In the studio with Mystery Jets

Interview In the studio with Mystery Jets

We catch up with the band in their characteristically bizarre new digs as they round off the final touches to the “hard-hitting” follow-up to ‘Curve of the Earth’.

Back in July 2017, Mystery Jets – the band formed by Blaine Harrison and Will Rees in the early ’00s, alongside drummer Kapil Trivedi, Blaine’s Dad Henry and the more recent acquisition of bassist Jack Flanagan – embarked on a bittersweet tour, an emotional yet powerful run in support of friends and peers The Maccabees as they decided to call it a day. “We really started at the same time as a band, and our trajectories had always gone in parallel to one another, and we felt very humbled to be there on their last waltz,” says Blaine now of the shows, “but it also made us take a glance in the mirror and think, what does it mean to be a band now? Because it means something very different to what it did when we were 17 or 18 and starting this as an act of rebellion, this way out of having to follow a conventional existence.”

Having released fifth LP ‘Curve of the Earth’ the year before, an album that rejuvenated them not only internally but externally, gaining the band a fresh set of young faces in the front row and a notable one to mirror them up on stage, the answer that greeted them was hearteningly, unanimously positive. “Jack joining, being that bit younger and the excitable, joyous being that he is, kind of reacquainted us with the feeling of what we got into this for in the first place, which was really just about being a gang and living and breathing music. You almost need reminding every once in a while the wider purpose of what made you want to do it at the start, and on ‘Curve…’ that was the moment for us,” Blaine explains. Though already more than a decade into their career, the Jets finished the tour more certain than ever that they weren’t ready to choose the same situation for themselves any time soon. “We’re really proud of the stuff we’ve done in the past,” he continues, “but there’s still such a hunger to plough forward.”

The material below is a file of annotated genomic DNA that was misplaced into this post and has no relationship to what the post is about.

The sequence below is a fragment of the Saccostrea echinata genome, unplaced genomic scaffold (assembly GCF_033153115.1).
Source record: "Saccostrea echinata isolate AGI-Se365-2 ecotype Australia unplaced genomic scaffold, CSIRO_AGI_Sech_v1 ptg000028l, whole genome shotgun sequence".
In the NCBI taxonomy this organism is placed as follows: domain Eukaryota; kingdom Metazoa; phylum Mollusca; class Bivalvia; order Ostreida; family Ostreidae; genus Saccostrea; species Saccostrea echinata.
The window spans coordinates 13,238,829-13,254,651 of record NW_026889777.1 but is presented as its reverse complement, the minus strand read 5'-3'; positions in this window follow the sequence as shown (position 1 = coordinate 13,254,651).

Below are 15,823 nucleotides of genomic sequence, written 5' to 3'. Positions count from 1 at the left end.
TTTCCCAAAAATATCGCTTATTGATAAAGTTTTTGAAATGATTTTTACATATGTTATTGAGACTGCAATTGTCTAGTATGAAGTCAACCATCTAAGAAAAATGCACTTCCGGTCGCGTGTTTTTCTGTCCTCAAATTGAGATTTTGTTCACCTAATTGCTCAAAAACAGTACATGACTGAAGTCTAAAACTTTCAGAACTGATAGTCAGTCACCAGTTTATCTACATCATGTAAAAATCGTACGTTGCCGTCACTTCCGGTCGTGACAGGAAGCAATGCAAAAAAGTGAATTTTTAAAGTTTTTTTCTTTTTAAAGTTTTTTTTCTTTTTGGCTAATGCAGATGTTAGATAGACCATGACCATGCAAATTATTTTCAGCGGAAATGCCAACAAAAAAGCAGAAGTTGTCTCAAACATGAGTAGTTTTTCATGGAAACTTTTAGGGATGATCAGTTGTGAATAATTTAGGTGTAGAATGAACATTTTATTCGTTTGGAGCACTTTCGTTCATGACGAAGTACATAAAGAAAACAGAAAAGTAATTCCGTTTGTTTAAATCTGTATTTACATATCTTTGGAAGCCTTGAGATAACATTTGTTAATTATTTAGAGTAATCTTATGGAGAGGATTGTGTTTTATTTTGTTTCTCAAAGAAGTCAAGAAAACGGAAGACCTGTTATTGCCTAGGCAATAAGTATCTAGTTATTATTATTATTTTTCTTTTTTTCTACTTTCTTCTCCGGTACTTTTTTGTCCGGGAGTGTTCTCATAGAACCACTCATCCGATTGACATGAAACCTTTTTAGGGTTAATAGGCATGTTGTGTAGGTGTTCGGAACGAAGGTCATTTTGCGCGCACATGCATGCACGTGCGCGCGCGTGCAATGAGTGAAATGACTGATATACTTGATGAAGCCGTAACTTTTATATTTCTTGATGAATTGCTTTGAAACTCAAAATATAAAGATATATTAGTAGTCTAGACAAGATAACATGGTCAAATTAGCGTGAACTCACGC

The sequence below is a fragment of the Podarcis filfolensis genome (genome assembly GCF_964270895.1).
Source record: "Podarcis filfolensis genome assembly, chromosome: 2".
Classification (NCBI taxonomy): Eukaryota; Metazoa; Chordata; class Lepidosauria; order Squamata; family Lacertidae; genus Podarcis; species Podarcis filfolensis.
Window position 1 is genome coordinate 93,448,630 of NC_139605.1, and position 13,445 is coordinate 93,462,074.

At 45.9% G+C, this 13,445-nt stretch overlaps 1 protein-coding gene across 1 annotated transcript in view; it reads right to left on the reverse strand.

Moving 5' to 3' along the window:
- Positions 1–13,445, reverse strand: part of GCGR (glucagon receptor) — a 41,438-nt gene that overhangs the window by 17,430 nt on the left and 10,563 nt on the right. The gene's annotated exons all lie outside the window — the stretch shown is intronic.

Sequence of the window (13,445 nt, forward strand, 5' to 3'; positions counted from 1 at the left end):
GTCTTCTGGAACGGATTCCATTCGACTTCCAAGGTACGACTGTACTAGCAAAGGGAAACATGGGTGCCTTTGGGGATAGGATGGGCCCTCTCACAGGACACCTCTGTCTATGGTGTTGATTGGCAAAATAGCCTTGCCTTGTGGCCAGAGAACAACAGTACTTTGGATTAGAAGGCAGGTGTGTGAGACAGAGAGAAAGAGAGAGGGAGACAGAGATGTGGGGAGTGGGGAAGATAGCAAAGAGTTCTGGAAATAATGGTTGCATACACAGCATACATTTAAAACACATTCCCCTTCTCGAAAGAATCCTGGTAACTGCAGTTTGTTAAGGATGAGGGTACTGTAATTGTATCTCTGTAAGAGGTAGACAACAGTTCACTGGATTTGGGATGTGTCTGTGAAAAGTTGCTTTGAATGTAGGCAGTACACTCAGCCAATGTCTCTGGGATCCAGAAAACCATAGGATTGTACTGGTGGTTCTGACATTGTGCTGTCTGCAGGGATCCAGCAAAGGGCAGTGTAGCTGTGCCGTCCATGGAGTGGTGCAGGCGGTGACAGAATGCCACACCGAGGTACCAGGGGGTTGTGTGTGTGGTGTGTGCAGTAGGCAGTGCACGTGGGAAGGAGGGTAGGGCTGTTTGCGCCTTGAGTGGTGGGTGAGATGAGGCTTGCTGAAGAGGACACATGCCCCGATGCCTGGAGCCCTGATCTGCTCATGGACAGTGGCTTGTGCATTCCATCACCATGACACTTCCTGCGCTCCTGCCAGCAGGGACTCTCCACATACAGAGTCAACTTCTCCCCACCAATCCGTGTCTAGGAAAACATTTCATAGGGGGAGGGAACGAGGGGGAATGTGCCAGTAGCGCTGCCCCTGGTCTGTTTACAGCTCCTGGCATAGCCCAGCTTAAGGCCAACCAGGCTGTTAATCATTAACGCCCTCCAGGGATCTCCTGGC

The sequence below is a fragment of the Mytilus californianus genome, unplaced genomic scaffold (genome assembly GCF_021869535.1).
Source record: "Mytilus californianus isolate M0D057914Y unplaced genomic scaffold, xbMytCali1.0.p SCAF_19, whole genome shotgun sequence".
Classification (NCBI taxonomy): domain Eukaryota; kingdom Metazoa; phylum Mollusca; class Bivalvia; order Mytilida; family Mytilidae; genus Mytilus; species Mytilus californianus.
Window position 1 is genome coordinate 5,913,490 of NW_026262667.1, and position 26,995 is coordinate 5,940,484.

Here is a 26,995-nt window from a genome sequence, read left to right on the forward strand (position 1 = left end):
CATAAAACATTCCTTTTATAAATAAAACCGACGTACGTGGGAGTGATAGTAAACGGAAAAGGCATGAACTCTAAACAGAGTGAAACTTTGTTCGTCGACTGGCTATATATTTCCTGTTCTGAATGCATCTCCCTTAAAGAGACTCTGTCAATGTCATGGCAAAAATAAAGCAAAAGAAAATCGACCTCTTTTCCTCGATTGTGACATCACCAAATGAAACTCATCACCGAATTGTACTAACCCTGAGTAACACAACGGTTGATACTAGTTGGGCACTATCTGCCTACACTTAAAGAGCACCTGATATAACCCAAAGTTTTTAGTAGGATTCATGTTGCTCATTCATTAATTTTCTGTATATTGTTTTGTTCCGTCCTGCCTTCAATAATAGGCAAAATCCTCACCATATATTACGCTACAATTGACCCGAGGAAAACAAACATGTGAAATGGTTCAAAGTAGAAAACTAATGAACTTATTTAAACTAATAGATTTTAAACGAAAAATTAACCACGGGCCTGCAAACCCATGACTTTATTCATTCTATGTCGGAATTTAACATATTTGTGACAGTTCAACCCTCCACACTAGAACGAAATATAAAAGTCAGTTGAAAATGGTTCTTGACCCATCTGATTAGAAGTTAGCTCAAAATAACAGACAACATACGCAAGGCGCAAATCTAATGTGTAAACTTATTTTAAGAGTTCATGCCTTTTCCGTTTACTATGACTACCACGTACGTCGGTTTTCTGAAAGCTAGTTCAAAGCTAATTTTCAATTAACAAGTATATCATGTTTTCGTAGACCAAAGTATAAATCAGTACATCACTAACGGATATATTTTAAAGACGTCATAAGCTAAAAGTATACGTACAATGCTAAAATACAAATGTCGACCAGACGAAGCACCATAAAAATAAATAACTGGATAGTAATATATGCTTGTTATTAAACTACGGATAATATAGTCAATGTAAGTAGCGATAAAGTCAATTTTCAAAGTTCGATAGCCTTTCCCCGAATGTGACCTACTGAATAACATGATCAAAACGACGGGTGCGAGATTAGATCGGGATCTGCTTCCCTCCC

“We did Jetrospective [playing their first five albums in full across five nights], and gave ourselves that moment to look back as a way of seeing where to go next. And I was slightly hesitant that we’d play the ‘Twenty One’ night and realise that was the bar and we’ve never reached it again, but it was kind of the opposite and the ‘Curve of the Earth’ show was the best. That was really encouraging and we were back in the studio…” He laughs: “I was going to say the next day, but I think it took us three or four to recover…”

In the studio with Mystery Jets
In the studio with Mystery Jets
In the studio with Mystery Jets

“We’re really proud of the stuff we’ve done, but there’s still such a hunger to plough forward.”

Blaine Harrison

Spending a solid 14 months, from the tail end of 2017 through the whole of 2018, bunkered down in their new studio – a “rabbit warren of tunnels” in the basement of an old tram shed in Clerkenwell (“In the ’80s and ’90s, it was a bit of a legendary hang out,” informs the singer. “I bumped into Bobby Gillespie the other day, and he said he went to some pretty sordid parties there back in the day…”), the recording of Album Six sounds a wholly fulfilling one. For the first time, the band solely took production duties on themselves, bolstered by the new confidence of having learnt the ropes together, co-producing their last.